"That's not fair - and it's no way to reward those who've been at the forefront of fighting this pandemic."
Social worker Maureen Cummins told the BBC she felt cheated that she was not getting a pay rise, saying those in her current profession and her previous career as a nurse have been chronically underpaid for years.
'Sidestepping' social care pay
Kit Malthouse, the crime and policing minister, said the vast majority of social care workers were employed in the private sector so the government's "ability to influence pay rates there is limited".
However, some social care providers accused the government of sidestepping the issue of low pay for social care staff.
Mark Adams, chief executive of the charity Community Integrated Care, said it was a matter of "national shame" that social care workers had been on the front line during the coronavirus pandemic on minimum wage salaries.
Vic Rayner, executive director at the National Care Forum - which represents 120 of the UK's social care charities - said it was "unacceptable" for the government to "sidestep" the issue, adding that care workers had been "a stalwart of the Covid front line and need recognition".
By BBC business correspondent, Dharshini David
After several months of sweating it out on the front line of an unprecedented crisis, this is some welcome news for almost a million key public sector workers.
But economists say that once inflation is stripped out, average pay for public sector workers remains below levels seen in 2010, due to pay freezes, or very modest increases, in the years of austerity that followed.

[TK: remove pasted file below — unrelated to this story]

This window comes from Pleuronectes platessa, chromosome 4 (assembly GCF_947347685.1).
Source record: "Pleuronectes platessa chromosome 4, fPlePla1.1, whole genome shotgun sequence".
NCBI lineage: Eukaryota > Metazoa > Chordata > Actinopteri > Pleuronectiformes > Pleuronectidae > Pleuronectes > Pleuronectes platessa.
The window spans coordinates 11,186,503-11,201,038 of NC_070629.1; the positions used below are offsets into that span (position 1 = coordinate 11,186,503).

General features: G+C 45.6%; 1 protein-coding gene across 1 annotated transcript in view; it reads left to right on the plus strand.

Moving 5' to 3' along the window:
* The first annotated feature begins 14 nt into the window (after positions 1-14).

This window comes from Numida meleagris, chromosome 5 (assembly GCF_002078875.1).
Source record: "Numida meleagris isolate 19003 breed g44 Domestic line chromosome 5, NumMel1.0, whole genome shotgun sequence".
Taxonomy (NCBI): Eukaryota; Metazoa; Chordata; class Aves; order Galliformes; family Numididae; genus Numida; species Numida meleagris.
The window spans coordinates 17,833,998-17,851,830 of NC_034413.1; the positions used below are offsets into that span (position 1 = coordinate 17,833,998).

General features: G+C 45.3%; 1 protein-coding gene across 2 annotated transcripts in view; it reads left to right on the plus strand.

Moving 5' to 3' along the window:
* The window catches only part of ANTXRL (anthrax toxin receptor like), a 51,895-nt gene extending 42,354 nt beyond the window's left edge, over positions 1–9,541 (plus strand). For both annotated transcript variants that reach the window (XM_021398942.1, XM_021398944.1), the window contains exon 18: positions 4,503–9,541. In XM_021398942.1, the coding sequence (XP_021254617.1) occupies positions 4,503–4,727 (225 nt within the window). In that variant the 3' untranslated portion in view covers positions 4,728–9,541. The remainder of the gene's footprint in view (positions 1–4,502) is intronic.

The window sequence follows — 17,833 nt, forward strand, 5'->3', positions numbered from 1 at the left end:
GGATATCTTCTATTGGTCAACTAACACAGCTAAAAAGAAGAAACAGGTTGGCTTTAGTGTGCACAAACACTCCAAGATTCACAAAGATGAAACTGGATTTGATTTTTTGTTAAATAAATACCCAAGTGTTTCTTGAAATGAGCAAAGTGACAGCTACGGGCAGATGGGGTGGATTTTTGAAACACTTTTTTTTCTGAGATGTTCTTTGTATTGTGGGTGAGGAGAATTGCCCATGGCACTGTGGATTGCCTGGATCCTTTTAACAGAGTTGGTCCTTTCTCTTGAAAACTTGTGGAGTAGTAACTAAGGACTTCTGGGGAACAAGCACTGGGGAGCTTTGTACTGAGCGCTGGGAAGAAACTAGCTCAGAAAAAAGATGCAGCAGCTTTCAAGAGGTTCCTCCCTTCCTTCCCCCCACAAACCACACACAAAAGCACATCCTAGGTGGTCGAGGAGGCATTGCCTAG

And departments won't get extra funding to pay for these rises, a reminder that the government is still having to watch the pennies and pounds as it faces the biggest deficit in its finances in peacetime.
The Treasury claims the pay awards are assessed for affordability; that they shouldn't affect the provision of public services.
But budgets are already under pressure in some areas - in schools, for example, where extra costs may have arisen and income streams from the likes of clubs may have disappeared. In those cases, these pay rises might well pose some tough questions.
Every year, independent pay review bodies recommend pay rises for sectors, and the government said it had accepted all of their suggestions for 2020-21.
'Kick in the teeth'